Some little time ago quite a large number of the foreign speaking people of this city were victimized by an alleged fake insurance scheme. An investigation was made at the time, but the operators of the scheme seemed to have covered their tracks so well that there appeared little likelihood of anything being done. But the operatives have finally been rounded up and six of them are now in jail. There does not seem to be any doubt of the fact that they are the same parties who conducted the swindle in DuBois. Their arrest called forth an article from the Progress that in part is as follows:

The population of the Clearfield county jail was increased to the extent of six more or less slick-haired, debonair “vest pocket” businessmen on Friday last, thanks to an investigation started by ‘Squire James W. Ruffner, of Madera, and carried thru to a highly successful conclusion of the first round by District Attorney Arnold and Sheriff Gorman, aided by Harry Ritter, of Harrisburg, an attaché of the Insurance Department of Pennsylvania.

The six gentlemen in question are “Doctor” Walter Zabski, of Madera, the erstwhile alleged birth control expert; Charles Felix, Madera; A. Stielman, John Oana and Albert Roldes, all of Philadelphia, and Mike Holenchak, formerly of Philipsburg but now of Winburne.

The Philadelphia contingent, representing the Pelican Insurance company and the Bennett agency of Philadelphia, hopped into Clearfield county some time ago and let “Doctor” Zabski and Holenchak onto their scheme to sell insurance.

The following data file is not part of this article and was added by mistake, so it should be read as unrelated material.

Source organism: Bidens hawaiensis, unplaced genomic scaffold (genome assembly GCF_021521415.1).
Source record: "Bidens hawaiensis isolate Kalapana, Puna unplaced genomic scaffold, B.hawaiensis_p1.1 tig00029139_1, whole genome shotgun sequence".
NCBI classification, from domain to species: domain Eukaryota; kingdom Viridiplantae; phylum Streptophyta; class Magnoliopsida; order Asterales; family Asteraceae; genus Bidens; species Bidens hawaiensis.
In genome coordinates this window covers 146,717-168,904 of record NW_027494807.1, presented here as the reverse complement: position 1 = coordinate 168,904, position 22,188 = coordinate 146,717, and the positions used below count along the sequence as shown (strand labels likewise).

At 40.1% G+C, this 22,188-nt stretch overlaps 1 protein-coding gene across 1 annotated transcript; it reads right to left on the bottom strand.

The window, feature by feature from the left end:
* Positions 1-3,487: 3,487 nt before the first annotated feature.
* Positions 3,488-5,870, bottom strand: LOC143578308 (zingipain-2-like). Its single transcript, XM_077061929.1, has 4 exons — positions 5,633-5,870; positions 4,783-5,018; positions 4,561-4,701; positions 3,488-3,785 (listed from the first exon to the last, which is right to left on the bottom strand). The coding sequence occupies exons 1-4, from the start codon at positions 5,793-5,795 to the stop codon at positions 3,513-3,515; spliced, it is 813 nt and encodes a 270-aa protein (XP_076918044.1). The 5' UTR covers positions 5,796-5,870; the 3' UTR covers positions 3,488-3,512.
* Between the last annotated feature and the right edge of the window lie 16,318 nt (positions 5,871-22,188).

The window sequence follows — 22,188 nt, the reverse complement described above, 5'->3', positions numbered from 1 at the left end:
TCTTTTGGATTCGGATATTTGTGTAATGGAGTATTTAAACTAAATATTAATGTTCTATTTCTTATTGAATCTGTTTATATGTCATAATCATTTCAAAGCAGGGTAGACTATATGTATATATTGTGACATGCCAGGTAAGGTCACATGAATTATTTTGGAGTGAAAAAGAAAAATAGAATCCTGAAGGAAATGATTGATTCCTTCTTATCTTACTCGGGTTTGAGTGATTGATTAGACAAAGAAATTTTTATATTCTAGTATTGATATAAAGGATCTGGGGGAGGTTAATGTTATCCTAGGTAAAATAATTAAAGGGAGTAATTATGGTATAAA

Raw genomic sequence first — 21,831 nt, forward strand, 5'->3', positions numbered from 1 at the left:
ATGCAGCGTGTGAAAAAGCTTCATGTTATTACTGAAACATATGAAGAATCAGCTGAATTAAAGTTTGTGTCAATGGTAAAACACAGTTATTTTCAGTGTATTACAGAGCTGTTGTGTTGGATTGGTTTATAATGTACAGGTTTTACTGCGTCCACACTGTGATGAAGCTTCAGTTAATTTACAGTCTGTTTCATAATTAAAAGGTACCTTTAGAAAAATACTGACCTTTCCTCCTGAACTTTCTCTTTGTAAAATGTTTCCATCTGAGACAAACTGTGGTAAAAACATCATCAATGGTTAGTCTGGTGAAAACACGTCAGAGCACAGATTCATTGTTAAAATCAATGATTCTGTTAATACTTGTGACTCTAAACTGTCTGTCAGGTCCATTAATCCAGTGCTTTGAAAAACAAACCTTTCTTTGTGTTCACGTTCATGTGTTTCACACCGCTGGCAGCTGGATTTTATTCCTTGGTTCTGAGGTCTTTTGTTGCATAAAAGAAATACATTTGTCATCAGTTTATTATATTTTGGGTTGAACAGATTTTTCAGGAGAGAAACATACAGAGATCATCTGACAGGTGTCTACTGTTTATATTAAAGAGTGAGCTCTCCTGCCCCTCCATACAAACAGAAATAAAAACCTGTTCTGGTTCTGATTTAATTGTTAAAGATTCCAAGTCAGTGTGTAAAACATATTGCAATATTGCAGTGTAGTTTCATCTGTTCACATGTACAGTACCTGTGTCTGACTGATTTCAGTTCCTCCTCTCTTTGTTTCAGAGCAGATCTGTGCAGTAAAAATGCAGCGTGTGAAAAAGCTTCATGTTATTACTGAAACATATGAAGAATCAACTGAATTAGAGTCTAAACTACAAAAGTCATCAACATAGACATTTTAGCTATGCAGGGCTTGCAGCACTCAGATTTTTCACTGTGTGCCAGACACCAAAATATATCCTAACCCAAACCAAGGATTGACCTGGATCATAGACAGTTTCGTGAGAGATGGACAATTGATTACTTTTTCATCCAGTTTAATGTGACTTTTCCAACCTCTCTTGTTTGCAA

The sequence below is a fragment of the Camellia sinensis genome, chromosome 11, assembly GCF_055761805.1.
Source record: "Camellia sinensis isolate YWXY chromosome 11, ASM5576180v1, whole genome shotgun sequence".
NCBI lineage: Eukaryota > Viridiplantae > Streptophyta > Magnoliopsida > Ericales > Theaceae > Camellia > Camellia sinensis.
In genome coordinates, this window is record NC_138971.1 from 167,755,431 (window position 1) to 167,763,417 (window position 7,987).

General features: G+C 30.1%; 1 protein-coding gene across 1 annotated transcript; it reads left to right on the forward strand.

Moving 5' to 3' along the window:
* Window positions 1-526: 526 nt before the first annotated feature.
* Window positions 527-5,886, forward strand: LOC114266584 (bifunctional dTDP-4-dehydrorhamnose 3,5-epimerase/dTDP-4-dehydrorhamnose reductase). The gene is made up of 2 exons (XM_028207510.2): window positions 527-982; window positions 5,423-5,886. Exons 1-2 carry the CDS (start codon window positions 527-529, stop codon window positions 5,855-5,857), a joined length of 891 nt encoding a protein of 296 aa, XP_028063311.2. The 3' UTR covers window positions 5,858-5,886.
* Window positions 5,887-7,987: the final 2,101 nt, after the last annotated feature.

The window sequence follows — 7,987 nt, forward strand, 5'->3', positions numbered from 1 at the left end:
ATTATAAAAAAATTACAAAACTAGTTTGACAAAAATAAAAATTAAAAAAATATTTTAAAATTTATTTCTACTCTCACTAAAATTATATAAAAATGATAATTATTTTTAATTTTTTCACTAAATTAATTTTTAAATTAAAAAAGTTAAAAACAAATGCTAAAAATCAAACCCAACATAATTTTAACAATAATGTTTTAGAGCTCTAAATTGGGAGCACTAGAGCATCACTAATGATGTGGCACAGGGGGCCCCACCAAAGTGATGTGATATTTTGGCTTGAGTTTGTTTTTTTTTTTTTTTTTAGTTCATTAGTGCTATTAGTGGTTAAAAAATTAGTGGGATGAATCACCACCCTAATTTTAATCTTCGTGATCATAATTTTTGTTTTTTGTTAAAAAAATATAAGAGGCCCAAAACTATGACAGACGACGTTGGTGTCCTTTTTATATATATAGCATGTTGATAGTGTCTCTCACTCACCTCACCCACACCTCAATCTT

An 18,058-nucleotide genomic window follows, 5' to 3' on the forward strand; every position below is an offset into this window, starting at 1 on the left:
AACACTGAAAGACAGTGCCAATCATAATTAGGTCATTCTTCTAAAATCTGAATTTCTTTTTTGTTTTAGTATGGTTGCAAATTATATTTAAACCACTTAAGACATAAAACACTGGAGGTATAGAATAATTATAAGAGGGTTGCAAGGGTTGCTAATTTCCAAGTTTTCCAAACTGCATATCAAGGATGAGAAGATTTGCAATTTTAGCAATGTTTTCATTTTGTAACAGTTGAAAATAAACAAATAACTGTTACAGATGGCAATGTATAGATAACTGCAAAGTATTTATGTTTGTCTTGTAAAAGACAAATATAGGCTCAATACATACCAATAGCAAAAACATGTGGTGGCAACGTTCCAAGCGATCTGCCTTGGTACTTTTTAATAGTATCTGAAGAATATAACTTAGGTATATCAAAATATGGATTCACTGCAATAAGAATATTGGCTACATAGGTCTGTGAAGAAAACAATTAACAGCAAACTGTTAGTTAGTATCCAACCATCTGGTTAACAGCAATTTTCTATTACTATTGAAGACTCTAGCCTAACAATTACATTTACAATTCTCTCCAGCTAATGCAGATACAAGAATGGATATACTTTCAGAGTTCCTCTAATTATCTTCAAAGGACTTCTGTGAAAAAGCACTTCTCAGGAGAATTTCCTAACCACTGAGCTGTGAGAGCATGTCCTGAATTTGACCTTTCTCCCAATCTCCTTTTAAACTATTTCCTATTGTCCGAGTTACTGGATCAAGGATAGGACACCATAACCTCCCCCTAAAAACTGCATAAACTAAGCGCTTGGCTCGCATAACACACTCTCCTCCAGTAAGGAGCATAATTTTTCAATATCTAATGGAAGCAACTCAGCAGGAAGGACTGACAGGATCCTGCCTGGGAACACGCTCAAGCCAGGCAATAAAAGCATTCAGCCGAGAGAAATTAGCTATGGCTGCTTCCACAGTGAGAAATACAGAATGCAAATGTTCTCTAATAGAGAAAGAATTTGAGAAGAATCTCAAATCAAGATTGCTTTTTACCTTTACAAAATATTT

The “stuff”, and stuff it was, was labeled and sold as “life insurance” but the policies sold represented health and accident insurance. Business was confined strictly to the foreigners among the mining population and as each victim was required to put up $12 for a membership fee and $3 for premium, a land office business was soon underway. The new insurance was so good and so cheap that the policy holders couldn’t keep as quiet about it as they were expected to and when the keen-witted Justice Ruffner got a line on how things were progressing he set a trap for the outfit and “some haul” was the result.

More than one hundred policies were sold in the Madera end of the county alone, and while there was an age limit fixed in the policies, that provision cut no ice with the solicitors who took the fee, wrote the policy and fearing a three months old child might be considered rather green for life insurance, when they found such whose parents were willing to bite, the gentlemanly agent immediately shot the age of the insured from three months to thirty years. It was fast going while the going was good, but the Pennsylvania statutes describe certain insurance limitations, hence the upset.

Following the arrests Mr. Ritter came to Clearfield and assisted the District Attorney with the case. Mr. Arnold went to Philadelphia Friday for a conference with Insurance Commissioner Donelly on the matter and while there called at the office of the Pelican Insurance company, who do sell a life insurance policy, and asked them to make good the amounts taken from the alleged Clearfield county victims but this was refused. The Bennett agency was also visited, with the same proposition and the same result.